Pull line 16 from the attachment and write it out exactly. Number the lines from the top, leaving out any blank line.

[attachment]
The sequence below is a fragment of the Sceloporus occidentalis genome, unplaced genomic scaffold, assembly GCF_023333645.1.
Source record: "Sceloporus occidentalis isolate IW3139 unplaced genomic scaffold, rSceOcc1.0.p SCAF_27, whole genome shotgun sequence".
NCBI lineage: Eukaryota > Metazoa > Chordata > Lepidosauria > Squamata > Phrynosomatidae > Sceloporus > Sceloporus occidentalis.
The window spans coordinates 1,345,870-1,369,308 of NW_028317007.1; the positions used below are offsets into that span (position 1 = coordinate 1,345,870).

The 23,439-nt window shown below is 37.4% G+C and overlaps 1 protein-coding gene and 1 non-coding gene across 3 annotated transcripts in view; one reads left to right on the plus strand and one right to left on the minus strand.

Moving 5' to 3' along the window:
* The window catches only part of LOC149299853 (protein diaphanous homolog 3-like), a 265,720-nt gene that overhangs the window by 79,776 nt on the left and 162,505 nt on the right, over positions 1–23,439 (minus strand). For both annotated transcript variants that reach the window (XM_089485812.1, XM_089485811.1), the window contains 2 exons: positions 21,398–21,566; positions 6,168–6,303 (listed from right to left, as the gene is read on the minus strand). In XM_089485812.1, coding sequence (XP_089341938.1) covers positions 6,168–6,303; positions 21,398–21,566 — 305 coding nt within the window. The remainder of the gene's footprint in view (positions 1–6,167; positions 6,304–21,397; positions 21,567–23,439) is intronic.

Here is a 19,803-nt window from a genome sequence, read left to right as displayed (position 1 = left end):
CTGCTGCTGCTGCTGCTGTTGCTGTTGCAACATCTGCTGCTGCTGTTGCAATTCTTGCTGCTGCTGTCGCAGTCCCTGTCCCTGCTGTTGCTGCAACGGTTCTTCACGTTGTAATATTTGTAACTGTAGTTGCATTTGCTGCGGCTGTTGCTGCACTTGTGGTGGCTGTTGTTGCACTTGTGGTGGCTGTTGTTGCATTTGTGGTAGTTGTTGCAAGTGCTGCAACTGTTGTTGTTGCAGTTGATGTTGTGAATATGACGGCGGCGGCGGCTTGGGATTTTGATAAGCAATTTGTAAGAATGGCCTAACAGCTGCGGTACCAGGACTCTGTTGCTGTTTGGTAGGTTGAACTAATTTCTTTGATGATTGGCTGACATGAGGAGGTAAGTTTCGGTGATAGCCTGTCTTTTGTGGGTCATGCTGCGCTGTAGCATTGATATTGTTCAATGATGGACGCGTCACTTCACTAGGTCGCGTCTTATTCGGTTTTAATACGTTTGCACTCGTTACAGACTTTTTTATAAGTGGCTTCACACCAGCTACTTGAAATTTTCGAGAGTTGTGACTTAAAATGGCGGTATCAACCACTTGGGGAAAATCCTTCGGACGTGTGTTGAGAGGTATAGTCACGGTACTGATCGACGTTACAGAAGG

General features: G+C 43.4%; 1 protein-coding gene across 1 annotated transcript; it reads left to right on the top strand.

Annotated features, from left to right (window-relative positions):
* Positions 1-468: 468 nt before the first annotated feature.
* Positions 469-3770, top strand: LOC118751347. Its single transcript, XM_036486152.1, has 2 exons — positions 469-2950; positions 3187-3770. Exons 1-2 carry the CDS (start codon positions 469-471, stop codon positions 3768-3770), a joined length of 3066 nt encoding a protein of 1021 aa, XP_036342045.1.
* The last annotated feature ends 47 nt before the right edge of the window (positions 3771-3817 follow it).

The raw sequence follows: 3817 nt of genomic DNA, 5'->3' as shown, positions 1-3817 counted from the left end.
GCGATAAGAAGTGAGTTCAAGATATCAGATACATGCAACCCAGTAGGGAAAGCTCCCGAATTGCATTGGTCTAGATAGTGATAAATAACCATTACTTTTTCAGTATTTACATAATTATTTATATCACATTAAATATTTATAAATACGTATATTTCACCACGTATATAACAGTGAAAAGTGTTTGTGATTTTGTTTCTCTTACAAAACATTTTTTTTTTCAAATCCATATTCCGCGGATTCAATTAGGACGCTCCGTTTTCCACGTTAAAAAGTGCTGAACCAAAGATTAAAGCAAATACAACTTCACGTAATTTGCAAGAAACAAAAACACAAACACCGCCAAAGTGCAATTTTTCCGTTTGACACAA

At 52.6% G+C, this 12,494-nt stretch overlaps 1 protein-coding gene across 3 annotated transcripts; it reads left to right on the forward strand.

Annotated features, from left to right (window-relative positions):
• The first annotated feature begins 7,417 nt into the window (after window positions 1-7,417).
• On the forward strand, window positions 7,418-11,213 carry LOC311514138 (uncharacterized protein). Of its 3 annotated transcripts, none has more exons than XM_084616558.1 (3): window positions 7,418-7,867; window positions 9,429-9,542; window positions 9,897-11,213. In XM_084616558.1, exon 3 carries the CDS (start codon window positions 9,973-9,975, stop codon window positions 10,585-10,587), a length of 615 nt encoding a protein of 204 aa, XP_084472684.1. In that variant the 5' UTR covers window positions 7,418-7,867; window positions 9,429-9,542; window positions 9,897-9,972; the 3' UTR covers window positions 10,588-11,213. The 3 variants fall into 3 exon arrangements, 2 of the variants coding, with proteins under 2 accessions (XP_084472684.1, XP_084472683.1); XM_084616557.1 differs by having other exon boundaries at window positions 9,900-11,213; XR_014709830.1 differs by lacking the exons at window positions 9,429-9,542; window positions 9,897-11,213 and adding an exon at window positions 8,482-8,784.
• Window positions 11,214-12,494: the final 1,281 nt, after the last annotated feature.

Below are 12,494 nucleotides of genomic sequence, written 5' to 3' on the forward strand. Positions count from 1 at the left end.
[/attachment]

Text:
GCGATAAGAAGTGAGTTCAAGATATCAGATACATGCAACCCAGTAGGGAAAGCTCCCGAATTGCATTGGTCTAGATAGTGATAAATAACCATTACTTTTTCAGTATTTACATAATTATTTATATCACATTAAATATTTATAAATACGTATATTTCACCACGTATATAACAGTGAAAAGTGTTTGTGATTTTGTTTCTCTTACAAAACATTTTTTTTTTCAAATCCATATTCCGCGGATTCAATTAGGACGCTCCGTTTTCCACGTTAAAAAGTGCTGAACCAAAGATTAAAGCAAATACAACTTCACGTAATTTGCAAGAAACAAAAACACAAACACCGCCAAAGTGCAATTTTTCCGTTTGACACAA